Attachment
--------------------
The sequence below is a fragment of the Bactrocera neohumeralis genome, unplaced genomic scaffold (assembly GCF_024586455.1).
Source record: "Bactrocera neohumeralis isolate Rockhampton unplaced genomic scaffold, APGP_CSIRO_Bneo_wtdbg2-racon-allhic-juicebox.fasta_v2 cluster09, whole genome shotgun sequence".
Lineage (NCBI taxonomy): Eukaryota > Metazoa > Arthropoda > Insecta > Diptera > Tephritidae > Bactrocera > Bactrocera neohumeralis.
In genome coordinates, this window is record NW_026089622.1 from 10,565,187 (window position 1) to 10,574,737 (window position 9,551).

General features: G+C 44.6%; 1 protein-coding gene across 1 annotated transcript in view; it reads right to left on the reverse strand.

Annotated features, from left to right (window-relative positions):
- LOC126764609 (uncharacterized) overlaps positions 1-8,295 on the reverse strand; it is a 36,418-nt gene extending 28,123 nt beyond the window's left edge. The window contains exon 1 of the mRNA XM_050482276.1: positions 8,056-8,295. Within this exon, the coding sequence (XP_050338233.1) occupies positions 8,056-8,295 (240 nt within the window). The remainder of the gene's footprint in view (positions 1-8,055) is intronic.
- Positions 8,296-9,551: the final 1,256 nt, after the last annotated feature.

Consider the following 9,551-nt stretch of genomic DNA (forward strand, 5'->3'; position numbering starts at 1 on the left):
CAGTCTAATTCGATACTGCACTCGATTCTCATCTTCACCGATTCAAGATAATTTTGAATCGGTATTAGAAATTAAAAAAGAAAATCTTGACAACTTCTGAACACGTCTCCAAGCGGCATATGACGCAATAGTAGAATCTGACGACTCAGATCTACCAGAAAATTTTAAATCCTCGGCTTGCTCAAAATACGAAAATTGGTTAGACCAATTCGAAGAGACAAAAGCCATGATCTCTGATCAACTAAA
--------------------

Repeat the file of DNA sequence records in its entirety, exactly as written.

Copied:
The sequence below is a fragment of the Bactrocera neohumeralis genome, unplaced genomic scaffold (assembly GCF_024586455.1).
Source record: "Bactrocera neohumeralis isolate Rockhampton unplaced genomic scaffold, APGP_CSIRO_Bneo_wtdbg2-racon-allhic-juicebox.fasta_v2 cluster09, whole genome shotgun sequence".
Lineage (NCBI taxonomy): Eukaryota > Metazoa > Arthropoda > Insecta > Diptera > Tephritidae > Bactrocera > Bactrocera neohumeralis.
In genome coordinates, this window is record NW_026089622.1 from 10,565,187 (window position 1) to 10,574,737 (window position 9,551).

General features: G+C 44.6%; 1 protein-coding gene across 1 annotated transcript in view; it reads right to left on the reverse strand.

Annotated features, from left to right (window-relative positions):
- LOC126764609 (uncharacterized) overlaps positions 1-8,295 on the reverse strand; it is a 36,418-nt gene extending 28,123 nt beyond the window's left edge. The window contains exon 1 of the mRNA XM_050482276.1: positions 8,056-8,295. Within this exon, the coding sequence (XP_050338233.1) occupies positions 8,056-8,295 (240 nt within the window). The remainder of the gene's footprint in view (positions 1-8,055) is intronic.
- Positions 8,296-9,551: the final 1,256 nt, after the last annotated feature.

Consider the following 9,551-nt stretch of genomic DNA (forward strand, 5'->3'; position numbering starts at 1 on the left):
CAGTCTAATTCGATACTGCACTCGATTCTCATCTTCACCGATTCAAGATAATTTTGAATCGGTATTAGAAATTAAAAAAGAAAATCTTGACAACTTCTGAACACGTCTCCAAGCGGCATATGACGCAATAGTAGAATCTGACGACTCAGATCTACCAGAAAATTTTAAATCCTCGGCTTGCTCAAAATACGAAAATTGGTTAGACCAATTCGAAGAGACAAAAGCCATGATCTCTGATCAACTAAA